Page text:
Gigabyte today announced the release of its redesigned Aero laptop series, which now includes Intel’s 12th Gen Alder Lake processors and Nvidia’s GeForce RTX graphics cards. The 16:10 screen ratio, as well as the overall color scheme and understated style, indicate that the Aero laptops are more geared toward content creators than gamers.
The X-Rite (for factory color calibration), Pantone (for correct color reproduction), and changeable DisplayHDR certifications, which should provide designers some peace of mind in color- and contrast-critical jobs, further cater to the target market.
The new Aero laptops have CNC aluminum chassis and are now available in two versions: the Aero 16 and Aero 17. The biggest difference between these two models, as the name says, is the diagonal of the screen, which affects portability and battery life in addition to screen real estate. This has ramifications for display specifications, however, all are reported to have 100 percent DCI-P3 color space coverage out of the box. Both versions have extra subdivisions based on the internal setup, which Gigabyte distinguishes with the product numbers YE5, XE5, and KE5.
Both models are available with Alder Lake CPUs, either the Intel Core i9-12900HK (6 Performance Cores with Hyperthreading and 8 Efficiency Cores for a total of 14 cores and 20 threads) or the Intel Core i7-12700H (6 Performance Cores with Hyperthreading and 8 Efficiency Cores for a total of 14 cores and 20 threads) (with the same core count but lesser maximum and median clock speeds).
Up to 64 GB of DDR5-4800 memory can be installed, and the graphics card can be upgraded to an RTX 3080 Ti 16 GB laptop GPU. The Nvidia RTX 3060 6 GB is the least expensive choice, while the RTX 3070 Ti 8 GB sits in the center. Surprisingly, the larger chassis on the Aero 17 appears to have not affected the Nvidia GPUs’ maximum operating frequencies.
The operating frequencies are consistent across all 2022 Aero variants. The RTX 3060, for example, has a base frequency of 1,163 MHz and a boost clock of 1,530 MHz across all models; the RTX 3070 Ti has a base clock of 510 MHz and a boost speed of 1,035 MHz, and the RTX 3080 Ti has a base clock of 585 MHz and a boost clock of 1,125 MHz. The maximum graphics power for all graphics cards is regulated at 105 W.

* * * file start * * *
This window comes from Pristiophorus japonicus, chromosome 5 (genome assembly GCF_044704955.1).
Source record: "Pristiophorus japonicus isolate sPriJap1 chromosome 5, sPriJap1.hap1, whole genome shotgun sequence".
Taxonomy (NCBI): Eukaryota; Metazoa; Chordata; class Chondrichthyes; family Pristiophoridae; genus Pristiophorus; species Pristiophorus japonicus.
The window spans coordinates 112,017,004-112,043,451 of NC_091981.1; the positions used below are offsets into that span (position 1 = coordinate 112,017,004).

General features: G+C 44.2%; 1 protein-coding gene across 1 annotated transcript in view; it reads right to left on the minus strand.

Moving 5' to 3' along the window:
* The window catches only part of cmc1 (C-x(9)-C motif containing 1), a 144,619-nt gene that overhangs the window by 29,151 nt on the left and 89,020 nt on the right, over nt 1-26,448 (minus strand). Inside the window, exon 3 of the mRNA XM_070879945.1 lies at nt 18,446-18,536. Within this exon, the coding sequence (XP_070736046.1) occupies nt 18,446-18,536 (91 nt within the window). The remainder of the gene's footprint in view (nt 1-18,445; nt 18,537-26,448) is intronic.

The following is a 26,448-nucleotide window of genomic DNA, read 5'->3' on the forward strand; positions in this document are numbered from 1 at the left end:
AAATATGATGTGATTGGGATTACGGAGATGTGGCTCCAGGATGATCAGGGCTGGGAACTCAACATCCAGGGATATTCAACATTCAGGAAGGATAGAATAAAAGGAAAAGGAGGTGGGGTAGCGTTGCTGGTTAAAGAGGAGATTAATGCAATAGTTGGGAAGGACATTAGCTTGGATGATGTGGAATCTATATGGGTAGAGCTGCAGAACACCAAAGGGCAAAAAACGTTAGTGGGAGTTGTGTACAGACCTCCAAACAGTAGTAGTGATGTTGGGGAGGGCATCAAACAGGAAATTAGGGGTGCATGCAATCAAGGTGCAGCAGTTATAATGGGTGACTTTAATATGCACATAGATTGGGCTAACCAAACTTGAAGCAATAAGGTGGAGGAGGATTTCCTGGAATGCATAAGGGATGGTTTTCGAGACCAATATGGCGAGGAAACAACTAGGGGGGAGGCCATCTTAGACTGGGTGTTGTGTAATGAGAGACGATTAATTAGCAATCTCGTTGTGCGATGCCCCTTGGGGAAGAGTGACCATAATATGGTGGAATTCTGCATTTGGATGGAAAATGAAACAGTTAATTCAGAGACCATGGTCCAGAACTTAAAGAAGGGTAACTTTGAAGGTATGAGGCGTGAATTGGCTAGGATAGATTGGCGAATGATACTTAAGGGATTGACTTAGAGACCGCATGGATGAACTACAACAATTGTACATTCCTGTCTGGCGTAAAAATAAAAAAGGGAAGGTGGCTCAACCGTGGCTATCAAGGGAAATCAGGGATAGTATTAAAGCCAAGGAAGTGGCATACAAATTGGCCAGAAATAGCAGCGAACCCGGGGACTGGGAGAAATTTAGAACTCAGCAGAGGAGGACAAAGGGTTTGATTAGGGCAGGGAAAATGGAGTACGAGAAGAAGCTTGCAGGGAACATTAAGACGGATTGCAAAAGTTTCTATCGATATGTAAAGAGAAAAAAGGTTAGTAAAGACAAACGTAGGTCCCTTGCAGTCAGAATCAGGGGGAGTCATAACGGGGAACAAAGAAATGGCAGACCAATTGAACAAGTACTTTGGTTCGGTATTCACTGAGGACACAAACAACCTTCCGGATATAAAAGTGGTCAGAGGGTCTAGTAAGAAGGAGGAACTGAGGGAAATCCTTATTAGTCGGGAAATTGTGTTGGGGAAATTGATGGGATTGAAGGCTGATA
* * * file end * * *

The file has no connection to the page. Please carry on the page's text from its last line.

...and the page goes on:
Both models enable twin M.2 Gen 4×4 slots when it comes to storage. The base configuration is 2.4 kg in weight (5.31 pounds). Remember, these aren’t ultraportables; instead, they’re supposed to be mobile workhorses. The 99 Wh batteries and the 240 W power brick are proof of it. The display, however, is where the two models differ the most.
Gigabyte offers two alternative display options for the Aero 16, to begin with: The first features a Samsung AMOLED screen with Display HDR 500 certification and a 4K, UHD+ resolution. The OLED technology’s 1,000,000:1 contrast ratio is present, and the maximum brightness – 500 nits – should allow it a good display for working in brighter environments. A 1 ms reaction time should provide a robust 60 Hz experience, which is sufficient for casual gaming while also being less demanding on the hardware than higher refresh rates at 4K resolution.
The second display choice, on the other hand, is geared toward producers who enjoy gaming and content consumption. A QHD+ Amled panel replaces the 4K display. This panel option also comes with DisplayHDR 1,000 certification, in addition to the reduced resolution and 165 Hz refresh rate. The trade-off in response times is a side effect of these specifications, with the QHD Amled option maxing out at 5 ms response times — still adequate for casual gaming conditions.
The Aero 17 is the Gigabyte Aero family’s crown jewel, and it should come with a price to match. The panel, a 17-inch UHD mingled with a 120 Hz refresh rate and DisplayHDR 1,000 certification, will contribute significantly to that cost. While contrast levels are lower than on a pure Amoled screen, the 100,000:1 ratio is outstanding, and due to the panel’s maximum brightness of 1,000 nits, it may appear even more so.
The new Aero series appears to be capable of serious content development as well as gaming. The quality of the hardware, on the other hand, indicates that the price will most certainly be exorbitant. DDR5 technology, for example, is still in its early stages and, aside from a few benchmarks and potentially a few particular tasks, is unlikely to justify the price premium over less exotic but still capable DDR4 alternatives.